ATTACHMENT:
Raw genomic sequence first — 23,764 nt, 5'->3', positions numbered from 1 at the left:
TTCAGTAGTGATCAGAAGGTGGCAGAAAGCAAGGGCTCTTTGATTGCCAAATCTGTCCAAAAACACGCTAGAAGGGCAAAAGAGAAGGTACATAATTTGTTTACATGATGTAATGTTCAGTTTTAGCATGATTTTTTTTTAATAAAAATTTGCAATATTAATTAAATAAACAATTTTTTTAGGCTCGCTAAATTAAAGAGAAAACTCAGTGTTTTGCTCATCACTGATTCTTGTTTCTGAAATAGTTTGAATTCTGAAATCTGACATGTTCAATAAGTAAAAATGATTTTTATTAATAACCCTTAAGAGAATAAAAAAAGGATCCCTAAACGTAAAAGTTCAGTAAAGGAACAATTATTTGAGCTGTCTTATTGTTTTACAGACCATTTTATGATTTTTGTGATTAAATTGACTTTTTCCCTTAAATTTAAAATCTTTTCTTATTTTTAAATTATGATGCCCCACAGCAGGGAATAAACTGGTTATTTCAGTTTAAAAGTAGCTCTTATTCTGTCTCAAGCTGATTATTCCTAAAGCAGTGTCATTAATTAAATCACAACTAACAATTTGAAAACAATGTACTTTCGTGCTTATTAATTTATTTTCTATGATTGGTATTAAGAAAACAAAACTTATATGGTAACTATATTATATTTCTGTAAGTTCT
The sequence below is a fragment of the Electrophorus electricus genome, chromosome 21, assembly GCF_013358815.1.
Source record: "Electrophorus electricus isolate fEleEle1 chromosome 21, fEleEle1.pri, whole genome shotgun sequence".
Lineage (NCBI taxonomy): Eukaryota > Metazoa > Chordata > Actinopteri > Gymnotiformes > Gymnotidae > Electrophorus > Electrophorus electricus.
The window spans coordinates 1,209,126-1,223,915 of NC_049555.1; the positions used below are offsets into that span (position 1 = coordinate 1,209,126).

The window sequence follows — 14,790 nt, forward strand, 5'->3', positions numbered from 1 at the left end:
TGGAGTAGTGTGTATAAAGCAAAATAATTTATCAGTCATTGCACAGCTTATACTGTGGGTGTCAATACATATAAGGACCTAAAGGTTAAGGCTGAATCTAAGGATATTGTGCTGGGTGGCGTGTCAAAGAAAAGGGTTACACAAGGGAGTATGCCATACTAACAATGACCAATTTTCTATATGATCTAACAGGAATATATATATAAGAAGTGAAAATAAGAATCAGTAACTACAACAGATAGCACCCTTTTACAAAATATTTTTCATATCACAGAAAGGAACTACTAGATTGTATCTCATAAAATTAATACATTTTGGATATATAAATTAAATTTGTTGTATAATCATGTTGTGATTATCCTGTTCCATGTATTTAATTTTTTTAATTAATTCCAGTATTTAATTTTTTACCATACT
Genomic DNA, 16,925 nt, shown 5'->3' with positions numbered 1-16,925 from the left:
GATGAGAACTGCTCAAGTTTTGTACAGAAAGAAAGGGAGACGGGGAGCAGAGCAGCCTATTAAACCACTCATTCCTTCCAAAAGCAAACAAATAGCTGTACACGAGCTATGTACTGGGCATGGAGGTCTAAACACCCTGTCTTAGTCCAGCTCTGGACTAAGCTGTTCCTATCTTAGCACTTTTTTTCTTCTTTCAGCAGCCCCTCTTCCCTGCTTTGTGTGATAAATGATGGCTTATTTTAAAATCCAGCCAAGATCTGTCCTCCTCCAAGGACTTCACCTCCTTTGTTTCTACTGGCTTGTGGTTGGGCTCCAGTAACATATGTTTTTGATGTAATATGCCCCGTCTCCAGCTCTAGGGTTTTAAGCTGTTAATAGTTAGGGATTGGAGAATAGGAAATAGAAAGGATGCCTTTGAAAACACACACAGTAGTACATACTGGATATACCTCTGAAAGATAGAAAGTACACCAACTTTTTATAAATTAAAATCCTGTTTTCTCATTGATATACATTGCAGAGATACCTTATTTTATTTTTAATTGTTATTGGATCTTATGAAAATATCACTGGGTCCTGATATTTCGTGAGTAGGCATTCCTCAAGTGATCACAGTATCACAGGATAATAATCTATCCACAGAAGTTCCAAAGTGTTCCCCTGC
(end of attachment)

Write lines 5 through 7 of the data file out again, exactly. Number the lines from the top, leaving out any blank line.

Lineage (NCBI taxonomy): Eukaryota > Metazoa > Chordata > Actinopteri > Gymnotiformes > Gymnotidae > Electrophorus > Electrophorus electricus.
The window spans coordinates 1,209,126-1,223,915 of NC_049555.1; the positions used below are offsets into that span (position 1 = coordinate 1,209,126).

The window sequence follows — 14,790 nt, forward strand, 5'->3', positions numbered from 1 at the left end: